Some of my friends are quite a bit further ahead of us in the rebuilding process, and sure I'm jealous. After we cleaned our house extensively in October, we've done virtually nothing construction wise to move forward. That's because we can't even gut our house until the structural issues are addressed. Essentially we need to straighten our leaning house out before we can do anything else. Someday soon, we hope, we will be able to gut our house, replace all the walls, wires, plumbing, and all of the other stuff necessary to rebuild. But for now we're still waiting on Allstate. We can't straighten the house until we settle with them, as our leaning house is our best evidence. We're not waiting passively though. We hired the attorney Greg DiLeo to represent our wind damage claim. He said we have the best case of bad faith that he has yet seen. It's not because of the horrible report filed by the Haag engineers hired by Allstate. Mr. DiLeo said that Allstate won't be liable for that. But we did file a proof of loss back in December for wind damage, and we were insured for both wind and flood with Allstate. "They can't have it both ways" said our lawyer. They will have to total your house for either wind or flood. Also, the senate bill for which I testified, Murray's SB 620 passed and was signed by our governor into a law last Friday. It becomes effective August 15th. That means there will be many many claims filed after August 15th and before the August 28th deadline to file. Specifically, this statute provides for increased penalties of 50%, and an award of attorney's fees if the insurance company is deemed to have been arbitrary, capricious, or without probable cause in either denying or delaying payment on an insured's claim. That is us in a nutshell. Another bill (Morrell's) passed that allows a one-year extension of the statute of limitations. The question still remains, though, as to whether this will be judged to be constitutional. I'm not taking any chances, and will make sure we file our suit before the one-year deadline. We're also finishing up a supplemental claim for flood that we'll submit as another proof of loss. Then, this Friday, we meet with the folks from Louisiana Road Home in Baton Rouge to discuss our house. Oh how the fun keeps on comin'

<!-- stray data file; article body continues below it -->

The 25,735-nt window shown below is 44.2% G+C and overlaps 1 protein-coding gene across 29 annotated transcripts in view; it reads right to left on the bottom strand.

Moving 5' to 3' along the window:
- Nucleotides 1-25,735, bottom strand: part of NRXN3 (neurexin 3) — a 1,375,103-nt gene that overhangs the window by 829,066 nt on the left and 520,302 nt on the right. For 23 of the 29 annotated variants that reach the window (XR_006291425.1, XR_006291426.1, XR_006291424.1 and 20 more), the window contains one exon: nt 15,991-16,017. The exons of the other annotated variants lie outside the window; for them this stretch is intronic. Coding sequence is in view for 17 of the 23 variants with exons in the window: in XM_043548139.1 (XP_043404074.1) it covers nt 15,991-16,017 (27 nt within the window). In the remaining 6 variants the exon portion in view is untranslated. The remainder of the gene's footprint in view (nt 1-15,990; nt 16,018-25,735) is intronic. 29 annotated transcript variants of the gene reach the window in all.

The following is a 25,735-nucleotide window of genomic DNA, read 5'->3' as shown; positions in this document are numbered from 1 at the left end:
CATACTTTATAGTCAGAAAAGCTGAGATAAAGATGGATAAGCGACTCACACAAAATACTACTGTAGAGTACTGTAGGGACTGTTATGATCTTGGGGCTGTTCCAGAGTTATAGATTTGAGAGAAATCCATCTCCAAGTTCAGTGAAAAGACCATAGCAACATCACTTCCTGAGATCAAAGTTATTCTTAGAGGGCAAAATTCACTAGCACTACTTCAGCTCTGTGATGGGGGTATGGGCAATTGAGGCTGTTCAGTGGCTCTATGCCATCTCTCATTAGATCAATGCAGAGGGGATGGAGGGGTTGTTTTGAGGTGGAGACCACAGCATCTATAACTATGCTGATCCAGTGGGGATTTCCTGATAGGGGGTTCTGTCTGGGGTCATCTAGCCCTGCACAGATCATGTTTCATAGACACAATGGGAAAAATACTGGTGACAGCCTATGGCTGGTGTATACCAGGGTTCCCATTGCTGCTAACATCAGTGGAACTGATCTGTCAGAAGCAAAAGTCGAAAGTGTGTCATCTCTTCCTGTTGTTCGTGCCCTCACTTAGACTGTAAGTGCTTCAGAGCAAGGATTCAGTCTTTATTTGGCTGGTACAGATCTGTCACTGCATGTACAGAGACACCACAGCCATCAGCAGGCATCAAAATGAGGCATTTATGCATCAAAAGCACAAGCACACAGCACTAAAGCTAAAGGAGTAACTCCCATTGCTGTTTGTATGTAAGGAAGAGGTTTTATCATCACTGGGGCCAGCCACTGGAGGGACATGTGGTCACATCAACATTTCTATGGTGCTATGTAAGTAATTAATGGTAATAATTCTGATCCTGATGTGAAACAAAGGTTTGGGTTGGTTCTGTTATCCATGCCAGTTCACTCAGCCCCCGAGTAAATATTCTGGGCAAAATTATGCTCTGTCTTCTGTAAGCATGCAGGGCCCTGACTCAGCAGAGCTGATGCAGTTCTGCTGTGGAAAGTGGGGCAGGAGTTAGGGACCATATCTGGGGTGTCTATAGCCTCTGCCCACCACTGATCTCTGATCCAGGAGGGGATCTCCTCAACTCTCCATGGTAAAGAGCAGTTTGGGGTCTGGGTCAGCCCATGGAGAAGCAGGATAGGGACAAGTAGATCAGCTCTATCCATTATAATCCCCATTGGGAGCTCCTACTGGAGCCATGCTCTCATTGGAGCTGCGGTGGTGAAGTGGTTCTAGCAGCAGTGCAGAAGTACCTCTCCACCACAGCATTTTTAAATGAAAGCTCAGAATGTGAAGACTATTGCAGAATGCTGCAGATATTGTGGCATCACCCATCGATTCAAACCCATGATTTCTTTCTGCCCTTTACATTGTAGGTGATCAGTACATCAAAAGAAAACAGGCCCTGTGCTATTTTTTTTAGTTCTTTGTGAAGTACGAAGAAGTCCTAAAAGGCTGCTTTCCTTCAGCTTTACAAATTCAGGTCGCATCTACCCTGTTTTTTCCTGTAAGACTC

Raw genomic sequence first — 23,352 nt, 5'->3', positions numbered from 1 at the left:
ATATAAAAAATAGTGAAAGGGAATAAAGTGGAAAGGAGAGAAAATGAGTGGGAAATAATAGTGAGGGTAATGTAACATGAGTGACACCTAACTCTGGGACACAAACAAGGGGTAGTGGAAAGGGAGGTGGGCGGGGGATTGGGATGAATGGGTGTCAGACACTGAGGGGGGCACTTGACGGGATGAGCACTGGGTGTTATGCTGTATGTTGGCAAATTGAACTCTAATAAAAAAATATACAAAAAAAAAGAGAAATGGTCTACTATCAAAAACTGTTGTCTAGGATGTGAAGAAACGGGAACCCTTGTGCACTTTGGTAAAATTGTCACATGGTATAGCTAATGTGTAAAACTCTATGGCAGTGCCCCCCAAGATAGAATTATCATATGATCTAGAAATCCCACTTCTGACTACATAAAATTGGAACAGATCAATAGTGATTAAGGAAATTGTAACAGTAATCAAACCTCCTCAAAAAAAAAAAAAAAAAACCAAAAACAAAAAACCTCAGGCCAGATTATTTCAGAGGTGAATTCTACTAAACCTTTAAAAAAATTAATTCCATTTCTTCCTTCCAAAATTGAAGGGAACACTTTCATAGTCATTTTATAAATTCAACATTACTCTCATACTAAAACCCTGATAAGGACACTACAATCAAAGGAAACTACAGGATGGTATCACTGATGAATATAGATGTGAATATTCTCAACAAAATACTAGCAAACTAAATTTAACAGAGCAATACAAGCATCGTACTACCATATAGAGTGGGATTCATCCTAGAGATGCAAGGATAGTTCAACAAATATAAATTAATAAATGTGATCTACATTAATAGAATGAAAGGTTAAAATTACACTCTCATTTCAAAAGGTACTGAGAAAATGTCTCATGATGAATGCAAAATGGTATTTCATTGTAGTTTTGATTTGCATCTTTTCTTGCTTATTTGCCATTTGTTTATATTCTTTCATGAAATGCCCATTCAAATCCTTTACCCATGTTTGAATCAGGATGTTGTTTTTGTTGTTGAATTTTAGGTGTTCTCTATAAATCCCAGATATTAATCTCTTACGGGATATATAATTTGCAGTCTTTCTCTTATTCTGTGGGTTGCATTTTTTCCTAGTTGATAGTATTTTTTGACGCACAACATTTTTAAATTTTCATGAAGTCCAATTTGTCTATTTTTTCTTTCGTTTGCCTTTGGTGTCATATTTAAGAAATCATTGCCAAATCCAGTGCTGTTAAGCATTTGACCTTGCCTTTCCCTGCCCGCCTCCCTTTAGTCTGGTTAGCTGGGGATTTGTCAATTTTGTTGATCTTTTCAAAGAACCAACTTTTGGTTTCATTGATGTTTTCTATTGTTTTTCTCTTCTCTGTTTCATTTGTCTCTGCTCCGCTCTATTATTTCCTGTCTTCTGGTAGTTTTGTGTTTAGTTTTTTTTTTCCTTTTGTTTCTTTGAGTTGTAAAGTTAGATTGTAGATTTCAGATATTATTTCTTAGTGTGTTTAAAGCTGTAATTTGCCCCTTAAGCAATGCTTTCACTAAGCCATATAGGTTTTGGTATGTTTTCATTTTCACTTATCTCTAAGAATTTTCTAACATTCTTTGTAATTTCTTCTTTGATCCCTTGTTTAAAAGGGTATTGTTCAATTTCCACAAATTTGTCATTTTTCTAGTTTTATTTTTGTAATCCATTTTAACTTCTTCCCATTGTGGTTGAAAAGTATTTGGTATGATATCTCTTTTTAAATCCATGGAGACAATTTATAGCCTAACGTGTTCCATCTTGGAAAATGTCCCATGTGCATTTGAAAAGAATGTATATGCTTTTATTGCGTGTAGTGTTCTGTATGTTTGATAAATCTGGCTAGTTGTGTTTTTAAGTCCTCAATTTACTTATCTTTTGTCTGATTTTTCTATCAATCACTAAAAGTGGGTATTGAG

Tuesday, July 04, 2006

America, Social Studies, and New Orleans

On Friday, August 26th, 2005, Miss Perlik wrote the following on the board at Dibert Elementary School here in New Orleans:
This school, like much of New Orleans, has been virtually untouched since Katrina. It makes me think about how archaeologists love destruction because it freezes a moment in time. It also makes me think about what happened in New Orleans after Katrina, and I wonder if Miss Perlik was teaching today at Dibert, would she still write that New Orleans is part of the United States of America? Just sharing my depression on the 4th of July.